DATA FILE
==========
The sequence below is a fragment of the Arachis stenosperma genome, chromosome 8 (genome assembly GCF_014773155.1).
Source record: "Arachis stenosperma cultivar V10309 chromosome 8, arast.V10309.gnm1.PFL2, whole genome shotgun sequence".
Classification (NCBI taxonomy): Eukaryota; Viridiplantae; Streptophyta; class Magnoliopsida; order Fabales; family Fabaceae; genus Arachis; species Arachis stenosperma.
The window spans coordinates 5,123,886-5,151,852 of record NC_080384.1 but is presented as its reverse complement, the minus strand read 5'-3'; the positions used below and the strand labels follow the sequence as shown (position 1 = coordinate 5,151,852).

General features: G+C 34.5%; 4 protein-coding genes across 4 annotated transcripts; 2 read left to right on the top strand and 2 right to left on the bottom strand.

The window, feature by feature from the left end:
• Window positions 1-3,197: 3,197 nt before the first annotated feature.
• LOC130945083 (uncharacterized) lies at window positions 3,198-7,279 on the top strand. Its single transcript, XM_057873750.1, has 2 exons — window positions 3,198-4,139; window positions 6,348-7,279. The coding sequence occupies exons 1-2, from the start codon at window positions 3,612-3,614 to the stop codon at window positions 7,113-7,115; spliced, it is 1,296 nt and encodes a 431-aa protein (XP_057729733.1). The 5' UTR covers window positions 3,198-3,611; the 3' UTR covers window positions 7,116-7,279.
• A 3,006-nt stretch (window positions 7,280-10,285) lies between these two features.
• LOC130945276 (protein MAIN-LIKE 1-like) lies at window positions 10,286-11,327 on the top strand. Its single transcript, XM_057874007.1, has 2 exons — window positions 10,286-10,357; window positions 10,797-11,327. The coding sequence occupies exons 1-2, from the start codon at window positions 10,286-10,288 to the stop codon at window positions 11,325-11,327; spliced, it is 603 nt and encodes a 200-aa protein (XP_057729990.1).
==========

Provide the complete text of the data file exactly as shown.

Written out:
The sequence below is a fragment of the Arachis stenosperma genome, chromosome 8 (genome assembly GCF_014773155.1).
Source record: "Arachis stenosperma cultivar V10309 chromosome 8, arast.V10309.gnm1.PFL2, whole genome shotgun sequence".
Classification (NCBI taxonomy): Eukaryota; Viridiplantae; Streptophyta; class Magnoliopsida; order Fabales; family Fabaceae; genus Arachis; species Arachis stenosperma.
The window spans coordinates 5,123,886-5,151,852 of record NC_080384.1 but is presented as its reverse complement, the minus strand read 5'-3'; the positions used below and the strand labels follow the sequence as shown (position 1 = coordinate 5,151,852).

General features: G+C 34.5%; 4 protein-coding genes across 4 annotated transcripts; 2 read left to right on the top strand and 2 right to left on the bottom strand.

The window, feature by feature from the left end:
• Window positions 1-3,197: 3,197 nt before the first annotated feature.
• LOC130945083 (uncharacterized) lies at window positions 3,198-7,279 on the top strand. Its single transcript, XM_057873750.1, has 2 exons — window positions 3,198-4,139; window positions 6,348-7,279. The coding sequence occupies exons 1-2, from the start codon at window positions 3,612-3,614 to the stop codon at window positions 7,113-7,115; spliced, it is 1,296 nt and encodes a 431-aa protein (XP_057729733.1). The 5' UTR covers window positions 3,198-3,611; the 3' UTR covers window positions 7,116-7,279.
• A 3,006-nt stretch (window positions 7,280-10,285) lies between these two features.
• LOC130945276 (protein MAIN-LIKE 1-like) lies at window positions 10,286-11,327 on the top strand. Its single transcript, XM_057874007.1, has 2 exons — window positions 10,286-10,357; window positions 10,797-11,327. The coding sequence occupies exons 1-2, from the start codon at window positions 10,286-10,288 to the stop codon at window positions 11,325-11,327; spliced, it is 603 nt and encodes a 200-aa protein (XP_057729990.1).